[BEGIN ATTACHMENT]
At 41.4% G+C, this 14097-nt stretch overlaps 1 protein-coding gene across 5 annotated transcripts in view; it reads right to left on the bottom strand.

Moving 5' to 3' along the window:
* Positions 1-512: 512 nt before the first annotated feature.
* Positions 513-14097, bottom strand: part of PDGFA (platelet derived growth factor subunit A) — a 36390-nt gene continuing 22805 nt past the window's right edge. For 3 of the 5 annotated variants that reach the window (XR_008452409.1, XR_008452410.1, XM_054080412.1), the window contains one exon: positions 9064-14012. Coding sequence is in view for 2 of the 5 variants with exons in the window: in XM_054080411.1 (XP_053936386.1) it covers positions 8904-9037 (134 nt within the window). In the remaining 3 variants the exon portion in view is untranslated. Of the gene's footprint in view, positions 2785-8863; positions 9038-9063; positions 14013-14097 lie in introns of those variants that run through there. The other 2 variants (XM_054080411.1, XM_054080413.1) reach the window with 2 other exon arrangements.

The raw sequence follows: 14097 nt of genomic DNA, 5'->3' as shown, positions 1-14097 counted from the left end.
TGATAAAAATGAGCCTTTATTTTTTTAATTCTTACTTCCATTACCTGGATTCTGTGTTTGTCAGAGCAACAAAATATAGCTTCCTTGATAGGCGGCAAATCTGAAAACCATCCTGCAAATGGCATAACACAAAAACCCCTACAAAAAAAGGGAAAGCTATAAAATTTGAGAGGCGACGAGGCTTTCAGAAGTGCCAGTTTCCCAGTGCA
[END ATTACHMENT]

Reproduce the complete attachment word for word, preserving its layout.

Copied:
At 41.4% G+C, this 14097-nt stretch overlaps 1 protein-coding gene across 5 annotated transcripts in view; it reads right to left on the bottom strand.

Moving 5' to 3' along the window:
* Positions 1-512: 512 nt before the first annotated feature.
* Positions 513-14097, bottom strand: part of PDGFA (platelet derived growth factor subunit A) — a 36390-nt gene continuing 22805 nt past the window's right edge. For 3 of the 5 annotated variants that reach the window (XR_008452409.1, XR_008452410.1, XM_054080412.1), the window contains one exon: positions 9064-14012. Coding sequence is in view for 2 of the 5 variants with exons in the window: in XM_054080411.1 (XP_053936386.1) it covers positions 8904-9037 (134 nt within the window). In the remaining 3 variants the exon portion in view is untranslated. Of the gene's footprint in view, positions 2785-8863; positions 9038-9063; positions 14013-14097 lie in introns of those variants that run through there. The other 2 variants (XM_054080411.1, XM_054080413.1) reach the window with 2 other exon arrangements.

The raw sequence follows: 14097 nt of genomic DNA, 5'->3' as shown, positions 1-14097 counted from the left end.
TGATAAAAATGAGCCTTTATTTTTTTAATTCTTACTTCCATTACCTGGATTCTGTGTTTGTCAGAGCAACAAAATATAGCTTCCTTGATAGGCGGCAAATCTGAAAACCATCCTGCAAATGGCATAACACAAAAACCCCTACAAAAAAAGGGAAAGCTATAAAATTTGAGAGGCGACGAGGCTTTCAGAAGTGCCAGTTTCCCAGTGCA